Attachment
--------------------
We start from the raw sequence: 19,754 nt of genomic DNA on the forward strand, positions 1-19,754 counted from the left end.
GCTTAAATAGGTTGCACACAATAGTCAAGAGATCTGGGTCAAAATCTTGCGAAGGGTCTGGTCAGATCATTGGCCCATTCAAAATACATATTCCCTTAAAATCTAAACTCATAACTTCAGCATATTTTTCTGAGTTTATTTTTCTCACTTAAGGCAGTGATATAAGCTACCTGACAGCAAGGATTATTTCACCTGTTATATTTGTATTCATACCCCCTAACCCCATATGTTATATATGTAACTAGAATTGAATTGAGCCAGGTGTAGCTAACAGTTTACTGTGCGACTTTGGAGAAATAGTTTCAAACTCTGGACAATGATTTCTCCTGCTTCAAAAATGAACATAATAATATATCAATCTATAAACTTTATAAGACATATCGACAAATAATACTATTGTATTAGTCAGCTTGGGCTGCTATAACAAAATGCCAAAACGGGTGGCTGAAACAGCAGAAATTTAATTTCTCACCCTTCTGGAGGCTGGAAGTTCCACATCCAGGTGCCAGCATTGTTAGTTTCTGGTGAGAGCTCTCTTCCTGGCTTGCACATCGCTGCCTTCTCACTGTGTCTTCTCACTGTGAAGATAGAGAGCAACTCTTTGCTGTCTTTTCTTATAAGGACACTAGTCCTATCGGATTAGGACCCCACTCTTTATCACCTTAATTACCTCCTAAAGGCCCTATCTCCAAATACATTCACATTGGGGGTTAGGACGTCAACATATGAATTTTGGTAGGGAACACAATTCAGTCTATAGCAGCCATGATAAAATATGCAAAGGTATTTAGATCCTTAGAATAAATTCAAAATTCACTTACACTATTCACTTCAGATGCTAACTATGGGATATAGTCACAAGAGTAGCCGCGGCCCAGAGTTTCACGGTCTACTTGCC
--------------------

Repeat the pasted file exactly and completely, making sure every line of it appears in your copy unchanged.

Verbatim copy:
We start from the raw sequence: 19,754 nt of genomic DNA on the forward strand, positions 1-19,754 counted from the left end.
GCTTAAATAGGTTGCACACAATAGTCAAGAGATCTGGGTCAAAATCTTGCGAAGGGTCTGGTCAGATCATTGGCCCATTCAAAATACATATTCCCTTAAAATCTAAACTCATAACTTCAGCATATTTTTCTGAGTTTATTTTTCTCACTTAAGGCAGTGATATAAGCTACCTGACAGCAAGGATTATTTCACCTGTTATATTTGTATTCATACCCCCTAACCCCATATGTTATATATGTAACTAGAATTGAATTGAGCCAGGTGTAGCTAACAGTTTACTGTGCGACTTTGGAGAAATAGTTTCAAACTCTGGACAATGATTTCTCCTGCTTCAAAAATGAACATAATAATATATCAATCTATAAACTTTATAAGACATATCGACAAATAATACTATTGTATTAGTCAGCTTGGGCTGCTATAACAAAATGCCAAAACGGGTGGCTGAAACAGCAGAAATTTAATTTCTCACCCTTCTGGAGGCTGGAAGTTCCACATCCAGGTGCCAGCATTGTTAGTTTCTGGTGAGAGCTCTCTTCCTGGCTTGCACATCGCTGCCTTCTCACTGTGTCTTCTCACTGTGAAGATAGAGAGCAACTCTTTGCTGTCTTTTCTTATAAGGACACTAGTCCTATCGGATTAGGACCCCACTCTTTATCACCTTAATTACCTCCTAAAGGCCCTATCTCCAAATACATTCACATTGGGGGTTAGGACGTCAACATATGAATTTTGGTAGGGAACACAATTCAGTCTATAGCAGCCATGATAAAATATGCAAAGGTATTTAGATCCTTAGAATAAATTCAAAATTCACTTACACTATTCACTTCAGATGCTAACTATGGGATATAGTCACAAGAGTAGCCGCGGCCCAGAGTTTCACGGTCTACTTGCC